….. and the slabs, and the gravel, and the chippings, and the timber, and the water butt…
Another productive afternoon saw the Golfer and I working together in the garden, ostensibly clearing the area at the back of the shed which had become a dumping ground for waste greenhouse bits and the old framework of the fruit cage which is currently being overhauled. Soon distracted by the area shown above, a bed of heucheras around a young Acer griseum, I realised that a simple edging at the front face would enable the soil to be built up and retained, instead of allowing water to wash soil down the slight slope and onto the path – the heucheras might be happier too as currently the soil dries out quickly. Keen to recycle wherever possible, I was chuffed to be able to use a stack of cut tiles, offsets from recent roofing repairs, and an edging was soon in place and soil topped up with ‘spare’ from the greenhouse upheavals.
That quick ‘tarting-up’ was soon followed by replacing the step in the middle of the picture with the smaller slab shown, relieved from the paved area behind the house where the small sink has been inset. Striking while the iron was hot, half bags of slate chippings and gravel were used to fill in gaps between paving and walls, small but outstanding jobs. You will be pleased to know that a cup of tea was then made and taken to the bench behind the shed, now clear of all detritus, and the Golfer and I both sat and talked and looked at the garden together – a rare occurrence indeed. The sitting and talking and looking did generate other little jobs, including emptying the water butt to enable it to be moved next to the new greenhouse and replaced with the bigger one there was no longer space for, but we did enjoy just sitting for a time first!
Encouraged by posies produced by Louise of Wellywoman and The Cut Flower Patch fame and also by Julie at Peonies and Posies, I was thrilled to be able to take advantage for the first time of flowers from the garden to take to a friend I was visiting. I’m sure there have been flowers suitable for cutting before, but I hadn’t really considered it until now and the Vase on Monday meme has really whetted my appetite. Lyd’s posy was a simple bunch of the first bluebells, Leucojum aestivum and hellebores with their now bulging seed pods, tied together with brown string with the ends frayed; needless to say, she was delighted.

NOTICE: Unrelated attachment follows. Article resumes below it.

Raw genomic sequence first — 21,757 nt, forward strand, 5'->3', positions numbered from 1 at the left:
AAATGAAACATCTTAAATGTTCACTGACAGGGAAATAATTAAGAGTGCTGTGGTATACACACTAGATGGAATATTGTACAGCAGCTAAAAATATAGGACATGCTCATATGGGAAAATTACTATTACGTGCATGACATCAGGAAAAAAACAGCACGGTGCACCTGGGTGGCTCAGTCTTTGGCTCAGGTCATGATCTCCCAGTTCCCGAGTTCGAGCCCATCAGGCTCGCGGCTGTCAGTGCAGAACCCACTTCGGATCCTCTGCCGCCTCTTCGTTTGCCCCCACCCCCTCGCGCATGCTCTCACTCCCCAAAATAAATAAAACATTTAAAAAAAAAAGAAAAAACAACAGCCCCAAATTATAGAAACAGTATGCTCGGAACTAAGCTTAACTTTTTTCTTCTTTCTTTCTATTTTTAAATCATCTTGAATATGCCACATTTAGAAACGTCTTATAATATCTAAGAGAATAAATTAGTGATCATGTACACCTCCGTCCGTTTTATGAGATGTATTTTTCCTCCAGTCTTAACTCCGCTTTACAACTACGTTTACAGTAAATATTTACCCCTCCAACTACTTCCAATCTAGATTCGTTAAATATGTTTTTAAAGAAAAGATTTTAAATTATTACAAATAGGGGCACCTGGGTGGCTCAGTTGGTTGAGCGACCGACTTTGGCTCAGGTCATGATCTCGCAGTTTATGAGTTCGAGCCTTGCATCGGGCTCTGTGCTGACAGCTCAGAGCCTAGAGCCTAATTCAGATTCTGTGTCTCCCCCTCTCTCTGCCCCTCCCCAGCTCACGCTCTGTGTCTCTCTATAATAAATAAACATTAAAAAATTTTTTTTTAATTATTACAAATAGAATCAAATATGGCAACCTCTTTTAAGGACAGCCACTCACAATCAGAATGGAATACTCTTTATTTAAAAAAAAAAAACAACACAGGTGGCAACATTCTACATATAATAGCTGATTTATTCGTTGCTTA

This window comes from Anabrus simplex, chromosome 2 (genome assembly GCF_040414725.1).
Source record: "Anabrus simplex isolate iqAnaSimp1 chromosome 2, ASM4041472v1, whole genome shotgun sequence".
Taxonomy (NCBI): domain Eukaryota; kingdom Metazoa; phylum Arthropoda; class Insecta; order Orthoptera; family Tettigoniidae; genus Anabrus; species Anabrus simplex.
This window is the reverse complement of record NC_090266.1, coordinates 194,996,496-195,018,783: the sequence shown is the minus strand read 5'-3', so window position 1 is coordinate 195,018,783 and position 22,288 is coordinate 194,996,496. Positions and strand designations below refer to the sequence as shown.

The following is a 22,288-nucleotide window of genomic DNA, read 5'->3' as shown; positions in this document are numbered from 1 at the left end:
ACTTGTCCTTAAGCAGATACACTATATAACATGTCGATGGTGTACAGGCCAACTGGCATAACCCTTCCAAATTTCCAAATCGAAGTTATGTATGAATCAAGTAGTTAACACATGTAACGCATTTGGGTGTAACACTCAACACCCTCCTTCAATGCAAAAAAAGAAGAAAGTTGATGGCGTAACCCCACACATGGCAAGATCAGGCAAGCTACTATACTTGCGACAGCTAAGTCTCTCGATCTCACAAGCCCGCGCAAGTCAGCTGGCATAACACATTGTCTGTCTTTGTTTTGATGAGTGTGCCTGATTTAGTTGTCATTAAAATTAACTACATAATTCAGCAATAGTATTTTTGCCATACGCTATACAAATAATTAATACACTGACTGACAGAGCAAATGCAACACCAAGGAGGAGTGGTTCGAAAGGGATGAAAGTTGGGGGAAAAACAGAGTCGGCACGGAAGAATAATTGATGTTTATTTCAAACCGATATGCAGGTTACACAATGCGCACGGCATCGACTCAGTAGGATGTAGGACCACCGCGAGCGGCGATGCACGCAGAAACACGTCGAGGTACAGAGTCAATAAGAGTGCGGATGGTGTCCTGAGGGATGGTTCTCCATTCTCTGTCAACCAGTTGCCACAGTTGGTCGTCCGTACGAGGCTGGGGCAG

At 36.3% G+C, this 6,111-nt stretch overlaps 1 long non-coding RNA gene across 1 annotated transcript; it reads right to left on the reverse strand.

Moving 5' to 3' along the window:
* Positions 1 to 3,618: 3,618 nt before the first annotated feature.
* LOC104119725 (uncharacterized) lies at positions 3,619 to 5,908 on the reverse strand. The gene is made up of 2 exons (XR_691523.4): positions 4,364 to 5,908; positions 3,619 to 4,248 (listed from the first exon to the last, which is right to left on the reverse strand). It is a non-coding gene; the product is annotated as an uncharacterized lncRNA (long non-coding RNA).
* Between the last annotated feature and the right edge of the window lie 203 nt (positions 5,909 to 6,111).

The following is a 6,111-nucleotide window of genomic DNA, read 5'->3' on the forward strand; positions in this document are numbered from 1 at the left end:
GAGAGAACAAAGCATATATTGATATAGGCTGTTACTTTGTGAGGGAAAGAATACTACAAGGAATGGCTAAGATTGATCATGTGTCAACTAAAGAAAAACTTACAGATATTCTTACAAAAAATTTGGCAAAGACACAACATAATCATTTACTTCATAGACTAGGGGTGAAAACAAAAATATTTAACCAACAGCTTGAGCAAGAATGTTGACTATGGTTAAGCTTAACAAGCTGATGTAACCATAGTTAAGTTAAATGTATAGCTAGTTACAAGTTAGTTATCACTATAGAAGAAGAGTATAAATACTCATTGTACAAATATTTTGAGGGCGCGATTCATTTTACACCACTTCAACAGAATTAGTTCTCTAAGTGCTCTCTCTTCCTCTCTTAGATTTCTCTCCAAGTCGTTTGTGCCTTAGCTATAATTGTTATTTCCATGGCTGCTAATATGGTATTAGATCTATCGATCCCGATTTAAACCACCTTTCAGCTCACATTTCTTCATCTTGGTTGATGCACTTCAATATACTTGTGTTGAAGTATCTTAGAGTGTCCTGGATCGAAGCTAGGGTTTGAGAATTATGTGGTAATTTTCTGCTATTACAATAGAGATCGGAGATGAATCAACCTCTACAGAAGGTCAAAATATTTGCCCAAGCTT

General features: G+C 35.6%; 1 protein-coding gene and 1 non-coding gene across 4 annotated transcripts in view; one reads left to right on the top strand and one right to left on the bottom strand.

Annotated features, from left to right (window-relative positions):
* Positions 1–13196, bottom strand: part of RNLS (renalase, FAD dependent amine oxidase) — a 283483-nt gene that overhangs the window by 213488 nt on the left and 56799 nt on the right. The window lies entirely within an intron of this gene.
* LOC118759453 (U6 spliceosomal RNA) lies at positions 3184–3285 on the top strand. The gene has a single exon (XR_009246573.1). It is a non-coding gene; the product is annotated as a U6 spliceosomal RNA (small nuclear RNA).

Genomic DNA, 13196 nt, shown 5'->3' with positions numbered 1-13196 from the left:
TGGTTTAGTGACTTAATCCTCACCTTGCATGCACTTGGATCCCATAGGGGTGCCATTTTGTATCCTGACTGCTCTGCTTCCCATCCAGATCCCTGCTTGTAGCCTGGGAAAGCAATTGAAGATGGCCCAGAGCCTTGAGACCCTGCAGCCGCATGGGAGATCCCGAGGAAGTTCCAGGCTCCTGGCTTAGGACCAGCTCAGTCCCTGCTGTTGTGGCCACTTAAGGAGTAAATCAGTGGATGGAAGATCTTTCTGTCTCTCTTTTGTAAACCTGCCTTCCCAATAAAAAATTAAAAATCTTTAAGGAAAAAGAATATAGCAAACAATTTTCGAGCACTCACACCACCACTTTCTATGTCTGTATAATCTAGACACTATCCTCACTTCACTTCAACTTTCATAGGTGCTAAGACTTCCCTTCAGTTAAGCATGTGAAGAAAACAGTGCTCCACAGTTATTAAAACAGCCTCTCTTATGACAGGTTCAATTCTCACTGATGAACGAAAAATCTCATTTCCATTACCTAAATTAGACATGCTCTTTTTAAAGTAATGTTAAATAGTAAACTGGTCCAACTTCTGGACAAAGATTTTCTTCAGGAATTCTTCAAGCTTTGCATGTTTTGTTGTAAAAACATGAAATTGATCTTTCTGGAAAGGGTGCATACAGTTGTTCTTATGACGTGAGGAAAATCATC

The sunny weather this week has seen me, like many others, working industriously in the garden – sweeping the paths and paved areas and teasing out weeds from the cracks has kept me busy for a few hours, with occasional sidetracking to replace damaged labels or inspect new growth. I was hoping to remove the large number of allium seedlings that are populating the main borders but they are proving particularly resilient and tend to come out without their bulblets -doh! Nevertheless, the bergenia that began as a trimming picked up from the pavement adjacent to a Council border over 30 years ago has been removed, having long since outlived its usefulness in filling a space in a previous garden – nothing against bergenias, but it never really did anything except fill a space. Likewise, a clump of polygonatum has been ousted from one of the main borders (there are still clumps by the stream and in the woodland edge) and I am looking forward to filling the gaps in these borders with the annuals that are being grown from seed.
Annette of My Aberdeen Garden mentioned the use of a photo gallery when she commented on my GBBD post earlier in the week, inadvertently offering me a challenge. I have not used a gallery on WordPress before so investigated the process and if you would like to check out a slideshow of images from that post click here. I thought it was too black and ‘in your face’ to include on the main page so have linked to another page from the original post – but it still seems a bit clumsy and I would welcome alternative suggestions from other bloggers.
The post brought me more seeds this morning – not that I had forgotten I had applied for seeds to take part in trials for Which? Gardening again, but I had forgotten which seeds I had applied for…. more courgettes, more tomatoes, more cosmos……
I make no apologies for today’s collage and the lack of text, because on this garden Bloggers Blooms Day the garden was singing:
Don’t stop me now I’m having such a good time
I’m having a ball
Don’t stop me now
If you wanna have a good time just give me a call
Don’t stop me now (‘Cause I’m having a good time)
Don’t stop me now (Yes I’m havin’ a good time)
I don’t want to stop at all
On April 15th last year the snowdrops had finished, but the Tête-à-Tête were in full flow, as were the hellebores, pulmonaria and primroses – and this year? Well, see for yourself – it’s no wonder the garden is having such a good time, and I wouldn’t dream of stopping it! For a slideshow of all the images, please click here. To see what other gardens are up to today do have a look at Carol’s blog May Dreams Gardens as she kindly hosts this monthly Blooms Day meme.